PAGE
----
Design in that period is more related to engineering, architecture,
mathematics, and physics. He introduces us something new at that time which is
design as art that becomes the norm now. But, it’s quite technical and rigid
explanation that we will find in this book so might be a bit complicated to
grasp

Throughout the book Munari keeps going back to Japanese design,
Asobi, Also means game, which he approves The reason for this is that Japanese
design is oftentimes exactly what I’ve described above: it’s designing the
object as the object itself, and not an imitation of something else.

 

Another important element of Japanese design is its close
connection to the materials used–an intelligent use of each material depending
on its looks and properties. As a result, Japanese design embodies the object
with both, its function, and the properties of the materials used.

Take chopsticks.

 

Two pieces of wood. The same pieces of wood can be served to
anyone, regardless of their status, and regardless of the occasion. They are
simply designed, light and easy to make. They are cheap and you can throw them
out after a meal. The only prerequisite for their use is to cut up the meat
into bite-size pieces beforehand. Compare this to Western cutlery. You can buy
all sorts of knives, forks, and spoons.

 

They can be cheap, expensive, steel, silver, funny, serious,
light, heavy, and so on, and never mind the various utensils and knives
designed specifically for different dishes, whether that be some Parmesan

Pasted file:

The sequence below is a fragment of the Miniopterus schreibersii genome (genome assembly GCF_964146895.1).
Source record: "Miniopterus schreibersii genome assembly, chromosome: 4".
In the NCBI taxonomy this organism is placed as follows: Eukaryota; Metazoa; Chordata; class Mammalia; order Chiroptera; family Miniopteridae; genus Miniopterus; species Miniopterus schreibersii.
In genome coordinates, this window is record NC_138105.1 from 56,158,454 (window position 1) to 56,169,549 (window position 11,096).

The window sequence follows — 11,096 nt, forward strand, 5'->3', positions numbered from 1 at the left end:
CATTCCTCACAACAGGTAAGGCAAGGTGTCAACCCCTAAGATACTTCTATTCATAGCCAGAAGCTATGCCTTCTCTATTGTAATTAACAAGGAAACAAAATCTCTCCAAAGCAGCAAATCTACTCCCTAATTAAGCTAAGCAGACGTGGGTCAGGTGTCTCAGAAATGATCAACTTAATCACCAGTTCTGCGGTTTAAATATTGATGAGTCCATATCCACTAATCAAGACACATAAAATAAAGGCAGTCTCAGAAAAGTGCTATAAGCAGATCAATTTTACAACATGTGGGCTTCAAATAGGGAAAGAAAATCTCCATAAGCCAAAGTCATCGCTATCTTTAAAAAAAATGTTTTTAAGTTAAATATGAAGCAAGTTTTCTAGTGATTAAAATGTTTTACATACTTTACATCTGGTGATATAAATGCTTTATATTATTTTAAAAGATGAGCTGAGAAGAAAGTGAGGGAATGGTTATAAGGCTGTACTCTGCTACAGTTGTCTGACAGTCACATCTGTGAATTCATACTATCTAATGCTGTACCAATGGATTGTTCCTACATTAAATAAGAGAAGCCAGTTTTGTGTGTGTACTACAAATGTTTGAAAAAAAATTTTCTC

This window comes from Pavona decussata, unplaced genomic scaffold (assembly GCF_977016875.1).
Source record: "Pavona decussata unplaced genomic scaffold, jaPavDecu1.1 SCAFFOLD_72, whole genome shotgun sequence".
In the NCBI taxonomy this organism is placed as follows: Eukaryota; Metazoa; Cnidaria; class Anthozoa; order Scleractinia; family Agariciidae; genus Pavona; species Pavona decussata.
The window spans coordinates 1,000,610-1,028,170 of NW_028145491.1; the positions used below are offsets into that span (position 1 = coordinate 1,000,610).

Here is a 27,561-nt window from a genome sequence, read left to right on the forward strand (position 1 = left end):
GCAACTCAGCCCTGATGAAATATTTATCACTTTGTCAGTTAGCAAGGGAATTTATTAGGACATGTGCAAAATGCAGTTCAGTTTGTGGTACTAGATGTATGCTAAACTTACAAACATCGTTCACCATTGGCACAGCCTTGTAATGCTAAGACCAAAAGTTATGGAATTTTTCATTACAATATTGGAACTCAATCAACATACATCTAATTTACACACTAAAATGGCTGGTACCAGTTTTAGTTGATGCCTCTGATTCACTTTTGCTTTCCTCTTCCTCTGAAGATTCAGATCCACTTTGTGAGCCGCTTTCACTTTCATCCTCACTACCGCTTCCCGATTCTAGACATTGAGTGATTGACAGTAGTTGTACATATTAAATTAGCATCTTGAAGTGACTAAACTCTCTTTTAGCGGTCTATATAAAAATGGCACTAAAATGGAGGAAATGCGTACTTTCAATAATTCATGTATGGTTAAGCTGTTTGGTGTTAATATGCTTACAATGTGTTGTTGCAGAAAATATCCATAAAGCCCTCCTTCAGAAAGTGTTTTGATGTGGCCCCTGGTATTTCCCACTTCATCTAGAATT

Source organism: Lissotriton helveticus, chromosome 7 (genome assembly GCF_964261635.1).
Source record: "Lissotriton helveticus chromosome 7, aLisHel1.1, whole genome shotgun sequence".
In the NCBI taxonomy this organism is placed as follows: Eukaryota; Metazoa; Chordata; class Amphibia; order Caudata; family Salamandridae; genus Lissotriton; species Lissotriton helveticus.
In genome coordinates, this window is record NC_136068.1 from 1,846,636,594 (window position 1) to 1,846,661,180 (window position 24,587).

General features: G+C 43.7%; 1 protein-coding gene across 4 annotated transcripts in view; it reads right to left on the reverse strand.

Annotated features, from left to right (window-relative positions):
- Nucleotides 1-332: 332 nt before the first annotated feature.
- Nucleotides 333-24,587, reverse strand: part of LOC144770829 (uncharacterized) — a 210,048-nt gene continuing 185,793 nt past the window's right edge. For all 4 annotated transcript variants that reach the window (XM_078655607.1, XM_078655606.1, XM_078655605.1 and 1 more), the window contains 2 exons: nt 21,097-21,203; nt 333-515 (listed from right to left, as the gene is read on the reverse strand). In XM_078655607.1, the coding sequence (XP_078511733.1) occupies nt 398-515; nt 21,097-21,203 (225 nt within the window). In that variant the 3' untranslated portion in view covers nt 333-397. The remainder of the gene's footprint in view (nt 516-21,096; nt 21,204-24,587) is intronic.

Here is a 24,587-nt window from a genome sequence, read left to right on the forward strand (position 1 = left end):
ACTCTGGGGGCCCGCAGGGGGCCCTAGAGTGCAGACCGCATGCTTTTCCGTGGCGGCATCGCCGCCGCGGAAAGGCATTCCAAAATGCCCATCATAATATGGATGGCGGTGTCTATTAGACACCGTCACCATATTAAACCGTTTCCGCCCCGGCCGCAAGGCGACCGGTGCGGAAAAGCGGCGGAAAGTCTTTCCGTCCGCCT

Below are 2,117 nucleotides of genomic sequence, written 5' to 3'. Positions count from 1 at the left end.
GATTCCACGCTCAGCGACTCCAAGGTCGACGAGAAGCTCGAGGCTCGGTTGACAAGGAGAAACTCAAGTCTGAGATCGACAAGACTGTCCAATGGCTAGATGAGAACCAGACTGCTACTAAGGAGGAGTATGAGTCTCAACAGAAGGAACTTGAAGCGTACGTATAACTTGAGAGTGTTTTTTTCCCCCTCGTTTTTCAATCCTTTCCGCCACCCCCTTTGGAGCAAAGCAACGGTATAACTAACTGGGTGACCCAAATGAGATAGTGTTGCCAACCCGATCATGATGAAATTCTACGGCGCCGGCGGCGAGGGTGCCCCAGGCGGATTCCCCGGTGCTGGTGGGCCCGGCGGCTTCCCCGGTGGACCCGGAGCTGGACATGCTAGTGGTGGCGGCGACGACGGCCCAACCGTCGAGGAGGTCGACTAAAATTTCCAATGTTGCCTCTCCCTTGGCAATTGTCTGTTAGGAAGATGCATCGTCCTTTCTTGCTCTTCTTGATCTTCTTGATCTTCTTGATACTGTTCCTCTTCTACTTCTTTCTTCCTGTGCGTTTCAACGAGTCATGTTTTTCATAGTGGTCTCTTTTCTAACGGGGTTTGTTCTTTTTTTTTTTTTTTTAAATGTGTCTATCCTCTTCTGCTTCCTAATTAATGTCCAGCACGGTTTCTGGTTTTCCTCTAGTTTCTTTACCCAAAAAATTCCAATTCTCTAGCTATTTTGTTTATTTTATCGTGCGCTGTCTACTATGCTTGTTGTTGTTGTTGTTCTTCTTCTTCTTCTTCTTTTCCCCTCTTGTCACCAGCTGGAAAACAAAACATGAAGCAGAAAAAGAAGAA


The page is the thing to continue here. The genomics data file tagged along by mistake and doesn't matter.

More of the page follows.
cheese, or a rack of lamb. Moving to a new house? You better make sure you’ve bought
all the various cutlery you’ll need. The Western utensil is an explosion of
complexity whereas the chopstick is an eating tool reduced to its simplest
form.

 

 

 

 

Design as Art Quotes:-

 

“A designer is a planner with an aesthetic sense.”

? Bruno Munari, Design as Art

 

“When the objects we use every day and the surroundings we live in
have become in themselves a work of art, then we shall be able to say that we
have achieved a balanced life.”

? Bruno Munari, Design as Art

 

“What then is this thing called Design if it is neither style nor
applied art? It is planning: the planning as objectively as possible of
everything that goes to make up the surroundings and atmosphere in which men
live today. This atmosphere is created by all the objects produced by industry,
from glasses to houses and even cities. It is planning done without
preconceived notions of style, attempting only to give each thing its logical
structure and proper material, and in consequence its logical form.”

? Bruno Munari, Design as Art

 

“the vase once had an extremely common use. Most probably it was
used for cooking oil. It was made by a designer of those times when art and
life went hand in hand and there was no such thing as a work of art to look at
and just any old thing to use. I”

? Bruno Munari, Design as Art